So today CPSC did list the recall for overheating batteries in Summer Infant Slim & Secure Baby Video Monitors. Summer Infant will provide new battery units for affected units.

But in addition, CPSC listed a recall of most Summer Infant baby monitors for cord strangulation hazards. Summer Infant will provide new instructions and warning labels to let parents know that a monitor should never be placed within three feet of a crib.

We'll have more on this, but wanted to get the links out -- here is CPSC's warning on monitor cord dangers.

Thursday, February 10, 2011

Support KID when you buy flowers for your sweetie (or anyone!)

Use this link to purchase flowers or a gift for Valentine's Day and KID will receive $10 for each purchase - an easy way to support KID and surprise someone!

Tuesday, February 1, 2011

CPSC votes 4-1 to extend stay on lead testing

With delays in publishing the rules for testing children's products for lead as well as an upcoming possible change in the lead content limit from 300 parts per million (ppm) to 100ppm, CPSC voted 4-1 today to extend the current stay on the testing and certification requirements in the CPSIA until the end of the year.

This means that while manufacturers still have to meet the current 300ppm limit of lead content in products intended for children under 12, they don't have to prove they have met it through testing or certification.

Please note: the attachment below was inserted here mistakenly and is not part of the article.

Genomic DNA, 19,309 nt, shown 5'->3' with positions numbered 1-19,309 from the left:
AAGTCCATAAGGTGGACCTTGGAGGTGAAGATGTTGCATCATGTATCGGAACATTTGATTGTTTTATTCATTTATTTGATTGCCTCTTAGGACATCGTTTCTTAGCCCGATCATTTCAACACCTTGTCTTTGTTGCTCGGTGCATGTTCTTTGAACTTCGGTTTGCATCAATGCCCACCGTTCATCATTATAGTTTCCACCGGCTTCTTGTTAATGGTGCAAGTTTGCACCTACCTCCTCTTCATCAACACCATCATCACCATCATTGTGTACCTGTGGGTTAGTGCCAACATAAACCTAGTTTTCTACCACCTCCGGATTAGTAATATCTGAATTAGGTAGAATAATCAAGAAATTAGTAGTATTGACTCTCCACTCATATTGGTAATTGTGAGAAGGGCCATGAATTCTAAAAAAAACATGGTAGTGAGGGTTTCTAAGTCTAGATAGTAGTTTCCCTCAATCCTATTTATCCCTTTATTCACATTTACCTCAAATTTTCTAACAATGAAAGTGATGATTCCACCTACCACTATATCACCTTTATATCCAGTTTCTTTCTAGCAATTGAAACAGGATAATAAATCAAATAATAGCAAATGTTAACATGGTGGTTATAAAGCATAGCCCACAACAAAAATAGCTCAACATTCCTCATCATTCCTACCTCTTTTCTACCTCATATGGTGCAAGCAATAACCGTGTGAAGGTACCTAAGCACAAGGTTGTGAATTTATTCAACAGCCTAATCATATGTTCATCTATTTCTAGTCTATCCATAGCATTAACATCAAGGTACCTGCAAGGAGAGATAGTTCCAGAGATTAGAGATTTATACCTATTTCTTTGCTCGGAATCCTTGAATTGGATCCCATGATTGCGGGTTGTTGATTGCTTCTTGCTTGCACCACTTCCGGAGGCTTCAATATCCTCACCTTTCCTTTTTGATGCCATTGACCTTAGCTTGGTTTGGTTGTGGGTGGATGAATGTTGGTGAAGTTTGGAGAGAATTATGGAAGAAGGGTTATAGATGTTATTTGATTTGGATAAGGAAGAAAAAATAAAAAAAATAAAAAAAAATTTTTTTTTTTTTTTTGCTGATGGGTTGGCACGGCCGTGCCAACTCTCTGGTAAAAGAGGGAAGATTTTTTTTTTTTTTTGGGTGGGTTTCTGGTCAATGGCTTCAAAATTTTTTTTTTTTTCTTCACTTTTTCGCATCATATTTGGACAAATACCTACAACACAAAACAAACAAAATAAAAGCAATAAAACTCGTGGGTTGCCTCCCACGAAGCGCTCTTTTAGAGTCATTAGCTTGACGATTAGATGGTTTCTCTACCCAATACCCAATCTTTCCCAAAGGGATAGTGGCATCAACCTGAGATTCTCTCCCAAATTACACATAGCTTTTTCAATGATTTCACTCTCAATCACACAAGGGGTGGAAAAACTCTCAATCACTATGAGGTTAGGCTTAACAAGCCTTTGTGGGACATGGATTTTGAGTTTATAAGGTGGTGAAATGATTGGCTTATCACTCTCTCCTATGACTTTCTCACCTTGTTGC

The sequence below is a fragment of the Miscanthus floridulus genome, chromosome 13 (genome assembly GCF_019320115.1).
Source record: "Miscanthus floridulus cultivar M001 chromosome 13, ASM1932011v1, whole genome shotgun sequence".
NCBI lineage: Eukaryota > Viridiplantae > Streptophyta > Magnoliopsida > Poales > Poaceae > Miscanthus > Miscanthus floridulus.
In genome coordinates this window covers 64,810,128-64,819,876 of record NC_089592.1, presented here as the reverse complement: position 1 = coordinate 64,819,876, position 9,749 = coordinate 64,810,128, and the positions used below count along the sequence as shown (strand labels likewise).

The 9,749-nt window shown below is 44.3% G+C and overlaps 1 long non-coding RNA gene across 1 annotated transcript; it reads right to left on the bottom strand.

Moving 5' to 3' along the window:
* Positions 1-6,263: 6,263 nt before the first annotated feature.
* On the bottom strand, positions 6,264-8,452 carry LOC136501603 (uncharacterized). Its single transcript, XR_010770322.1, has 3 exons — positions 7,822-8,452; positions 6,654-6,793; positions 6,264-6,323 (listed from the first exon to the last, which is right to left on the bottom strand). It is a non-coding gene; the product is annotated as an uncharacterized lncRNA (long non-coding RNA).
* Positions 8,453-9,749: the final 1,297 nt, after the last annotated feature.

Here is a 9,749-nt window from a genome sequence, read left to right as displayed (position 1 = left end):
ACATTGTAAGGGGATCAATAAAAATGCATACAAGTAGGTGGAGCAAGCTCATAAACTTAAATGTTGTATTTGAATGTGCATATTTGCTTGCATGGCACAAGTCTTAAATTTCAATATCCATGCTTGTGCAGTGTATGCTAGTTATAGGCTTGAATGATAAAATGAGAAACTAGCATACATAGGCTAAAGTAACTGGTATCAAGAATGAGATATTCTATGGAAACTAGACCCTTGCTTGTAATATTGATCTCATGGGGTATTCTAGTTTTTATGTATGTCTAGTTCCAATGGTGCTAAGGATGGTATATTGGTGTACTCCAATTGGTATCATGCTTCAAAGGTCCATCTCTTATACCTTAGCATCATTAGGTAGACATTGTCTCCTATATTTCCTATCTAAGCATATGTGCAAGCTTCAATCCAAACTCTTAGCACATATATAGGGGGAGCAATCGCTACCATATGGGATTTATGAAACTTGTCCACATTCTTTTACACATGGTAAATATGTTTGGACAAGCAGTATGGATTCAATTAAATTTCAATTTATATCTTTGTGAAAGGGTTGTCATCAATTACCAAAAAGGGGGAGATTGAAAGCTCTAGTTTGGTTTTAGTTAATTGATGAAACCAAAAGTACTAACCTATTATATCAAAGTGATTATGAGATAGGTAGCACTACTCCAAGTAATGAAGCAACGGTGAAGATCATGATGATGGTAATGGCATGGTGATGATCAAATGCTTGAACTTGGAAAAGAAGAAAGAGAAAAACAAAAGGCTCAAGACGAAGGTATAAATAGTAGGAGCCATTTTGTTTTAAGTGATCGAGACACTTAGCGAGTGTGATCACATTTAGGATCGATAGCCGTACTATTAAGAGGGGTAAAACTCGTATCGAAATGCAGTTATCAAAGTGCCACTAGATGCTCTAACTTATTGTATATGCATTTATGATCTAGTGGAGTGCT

We urge CPSC to finish the rules, including a process for component testing, so the law can be fully implemented.

ASTM toy standard committee meets in Baltimore

The ASTM 15-22 Committee on Toy Safety met Monday, January 31, 2011 in Baltimore. On the agenda were proposed changes to the F963 standard on toys. KID participated with Consumer Federation of America and Consumers Union as consumer representatives along with manufacturers, testing labs and consultants.

Some of the issues discussed were strengthening provisions on hazardous magnets in toys, yo-yo water balls, and heavy metals such as cadmium.

ASTM F963 standard is written into the Consumer Product Safety Improvement Act (CPSIA) and toy makers are required to meet the provisions in the standard.